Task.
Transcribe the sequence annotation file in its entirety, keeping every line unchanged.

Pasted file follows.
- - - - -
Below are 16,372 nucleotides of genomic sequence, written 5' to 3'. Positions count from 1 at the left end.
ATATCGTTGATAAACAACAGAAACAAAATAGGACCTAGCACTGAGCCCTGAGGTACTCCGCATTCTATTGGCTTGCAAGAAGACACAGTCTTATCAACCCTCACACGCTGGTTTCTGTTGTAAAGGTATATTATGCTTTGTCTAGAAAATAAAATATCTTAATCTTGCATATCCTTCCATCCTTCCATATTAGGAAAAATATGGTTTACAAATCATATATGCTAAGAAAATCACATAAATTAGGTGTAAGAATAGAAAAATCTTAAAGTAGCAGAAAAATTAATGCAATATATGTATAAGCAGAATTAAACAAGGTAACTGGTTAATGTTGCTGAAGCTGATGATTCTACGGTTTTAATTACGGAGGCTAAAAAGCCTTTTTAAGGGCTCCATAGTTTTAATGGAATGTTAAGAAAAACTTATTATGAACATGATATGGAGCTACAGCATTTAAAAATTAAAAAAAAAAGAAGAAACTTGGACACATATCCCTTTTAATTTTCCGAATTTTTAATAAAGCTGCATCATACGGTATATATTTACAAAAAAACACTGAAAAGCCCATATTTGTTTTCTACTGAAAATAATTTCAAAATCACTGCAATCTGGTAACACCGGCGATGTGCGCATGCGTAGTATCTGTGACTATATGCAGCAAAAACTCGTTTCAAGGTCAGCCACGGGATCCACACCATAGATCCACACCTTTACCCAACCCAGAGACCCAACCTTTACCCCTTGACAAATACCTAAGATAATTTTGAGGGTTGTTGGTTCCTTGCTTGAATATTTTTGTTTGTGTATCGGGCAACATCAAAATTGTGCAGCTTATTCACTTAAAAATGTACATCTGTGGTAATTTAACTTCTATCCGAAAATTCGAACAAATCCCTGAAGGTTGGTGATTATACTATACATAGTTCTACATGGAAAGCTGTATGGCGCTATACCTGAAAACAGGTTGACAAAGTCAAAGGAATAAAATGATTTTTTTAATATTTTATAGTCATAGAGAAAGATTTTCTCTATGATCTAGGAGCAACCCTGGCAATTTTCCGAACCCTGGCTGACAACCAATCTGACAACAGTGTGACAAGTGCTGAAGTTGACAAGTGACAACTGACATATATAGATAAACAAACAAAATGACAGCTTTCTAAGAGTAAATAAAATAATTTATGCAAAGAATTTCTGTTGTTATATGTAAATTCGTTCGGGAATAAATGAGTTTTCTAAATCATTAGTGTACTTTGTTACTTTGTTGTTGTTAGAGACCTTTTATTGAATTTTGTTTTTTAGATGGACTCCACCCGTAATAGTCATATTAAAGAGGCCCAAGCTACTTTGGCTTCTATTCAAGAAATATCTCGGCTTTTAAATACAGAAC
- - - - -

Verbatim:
Below are 16,372 nucleotides of genomic sequence, written 5' to 3'. Positions count from 1 at the left end.
ATATCGTTGATAAACAACAGAAACAAAATAGGACCTAGCACTGAGCCCTGAGGTACTCCGCATTCTATTGGCTTGCAAGAAGACACAGTCTTATCAACCCTCACACGCTGGTTTCTGTTGTAAAGGTATATTATGCTTTGTCTAGAAAATAAAATATCTTAATCTTGCATATCCTTCCATCCTTCCATATTAGGAAAAATATGGTTTACAAATCATATATGCTAAGAAAATCACATAAATTAGGTGTAAGAATAGAAAAATCTTAAAGTAGCAGAAAAATTAATGCAATATATGTATAAGCAGAATTAAACAAGGTAACTGGTTAATGTTGCTGAAGCTGATGATTCTACGGTTTTAATTACGGAGGCTAAAAAGCCTTTTTAAGGGCTCCATAGTTTTAATGGAATGTTAAGAAAAACTTATTATGAACATGATATGGAGCTACAGCATTTAAAAATTAAAAAAAAAAGAAGAAACTTGGACACATATCCCTTTTAATTTTCCGAATTTTTAATAAAGCTGCATCATACGGTATATATTTACAAAAAAACACTGAAAAGCCCATATTTGTTTTCTACTGAAAATAATTTCAAAATCACTGCAATCTGGTAACACCGGCGATGTGCGCATGCGTAGTATCTGTGACTATATGCAGCAAAAACTCGTTTCAAGGTCAGCCACGGGATCCACACCATAGATCCACACCTTTACCCAACCCAGAGACCCAACCTTTACCCCTTGACAAATACCTAAGATAATTTTGAGGGTTGTTGGTTCCTTGCTTGAATATTTTTGTTTGTGTATCGGGCAACATCAAAATTGTGCAGCTTATTCACTTAAAAATGTACATCTGTGGTAATTTAACTTCTATCCGAAAATTCGAACAAATCCCTGAAGGTTGGTGATTATACTATACATAGTTCTACATGGAAAGCTGTATGGCGCTATACCTGAAAACAGGTTGACAAAGTCAAAGGAATAAAATGATTTTTTTAATATTTTATAGTCATAGAGAAAGATTTTCTCTATGATCTAGGAGCAACCCTGGCAATTTTCCGAACCCTGGCTGACAACCAATCTGACAACAGTGTGACAAGTGCTGAAGTTGACAAGTGACAACTGACATATATAGATAAACAAACAAAATGACAGCTTTCTAAGAGTAAATAAAATAATTTATGCAAAGAATTTCTGTTGTTATATGTAAATTCGTTCGGGAATAAATGAGTTTTCTAAATCATTAGTGTACTTTGTTACTTTGTTGTTGTTAGAGACCTTTTATTGAATTTTGTTTTTTAGATGGACTCCACCCGTAATAGTCATATTAAAGAGGCCCAAGCTACTTTGGCTTCTATTCAAGAAATATCTCGGCTTTTAAATACAGAAC